If the vibe of this commercial for the Coca-Cola Company seems familiar, perhaps it’s because Christopher Storer directed it — Storer is the creator of The Bear and wrote & directed Fishes, the intense season two Christmas episode. No homemade Sprite in this video though…they got to use the real stuff! (via matt)
[Note: If you’re reading/watching this, I assume you’ve watched season two or don’t care about spoilers; they abound.] The Bear is an intense show about a group of intense people doing an intense job. It can be tough to watch sometimes because people often communicate by screaming and yelling at each other. As Evan Puschak observes in this perceptive video essay, the second season delves into where some of those behaviors came from (surprise: childhood trauma) and offers a counterbalancing force: tenderness, listening, and paying attention.
If you were left hungry by the food in season two of The Bear, Binging With Babish has got you covered. In this video, he recreates the potato chip omelette that Sydney makes in the second-to-last episode of the season. And then, he makes an adjacent dish, José Andrés’s tortilla española with potato chips. Just to contrast, here’s Andrés making it:
There’s a small moment in second-to-last episode of the season two of The Bear (extremely mild spoilers) that I liked even though you blink and you’ll miss it. One of the new chefs is tentatively salting some steaks and Sydney says “I need you to salt that like a sidewalk”. Cut to Carmy, who walks up muttering “Where’d you grow up, Arizona?”, takes the salt, and absolutely just drenches the steaks in salt. And I was like, yeah, that’s how you salt a steak!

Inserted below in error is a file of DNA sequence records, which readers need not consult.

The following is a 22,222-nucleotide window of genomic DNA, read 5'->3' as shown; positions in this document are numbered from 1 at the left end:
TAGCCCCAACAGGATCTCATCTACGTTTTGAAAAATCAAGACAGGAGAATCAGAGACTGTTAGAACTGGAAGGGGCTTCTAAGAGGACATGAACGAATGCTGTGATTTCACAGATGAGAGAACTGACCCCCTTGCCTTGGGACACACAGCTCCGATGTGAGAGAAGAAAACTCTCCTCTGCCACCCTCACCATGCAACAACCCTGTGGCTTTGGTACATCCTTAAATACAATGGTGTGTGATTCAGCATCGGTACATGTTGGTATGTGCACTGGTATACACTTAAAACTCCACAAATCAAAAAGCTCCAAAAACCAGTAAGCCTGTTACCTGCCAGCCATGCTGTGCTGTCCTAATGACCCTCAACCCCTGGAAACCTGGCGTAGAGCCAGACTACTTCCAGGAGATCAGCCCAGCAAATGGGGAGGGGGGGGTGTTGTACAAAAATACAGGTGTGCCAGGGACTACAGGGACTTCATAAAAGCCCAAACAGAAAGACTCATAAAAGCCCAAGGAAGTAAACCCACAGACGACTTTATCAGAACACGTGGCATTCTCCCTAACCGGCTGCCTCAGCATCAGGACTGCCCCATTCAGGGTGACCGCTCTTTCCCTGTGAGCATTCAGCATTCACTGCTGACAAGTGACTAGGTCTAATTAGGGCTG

Several years ago, I started noticing in various cooking videos how much salt chefs put in & on food, particularly meat. I already knew that ample salting was important to the flavor, but I hadn’t realized that I wasn’t going far enough. I was being timid with my salting, afraid of oversalting and ruining dinner. Around this time, I read a Wired piece by chef David Chang about his Unified Theory of Deliciousness and I’ve been following his recommendation about salting food ever since:
My first breakthrough on this idea was with salt. It’s the most basic ingredient, but it can also be hellishly complex. A chef can go crazy figuring out how much salt to add to a dish. But I believe there is an objectively correct amount of salt, and it is rooted in a counterintuitive idea. Normally we think of a balanced dish as being neither too salty nor undersalted. I think that’s wrong. When a dish is perfectly seasoned, it will taste simultaneously like it has too much salt and too little salt. It is fully committed to being both at the same time.
This is the way. You’ll screw it up sometimes and go overboard, but if you can consistently get right up to that edge, your food will taste the best it possibly can. This works particularly well with steaks and burgers…my burger went from “pretty good” to “holy shit” solely on the application of the proper amount of salt.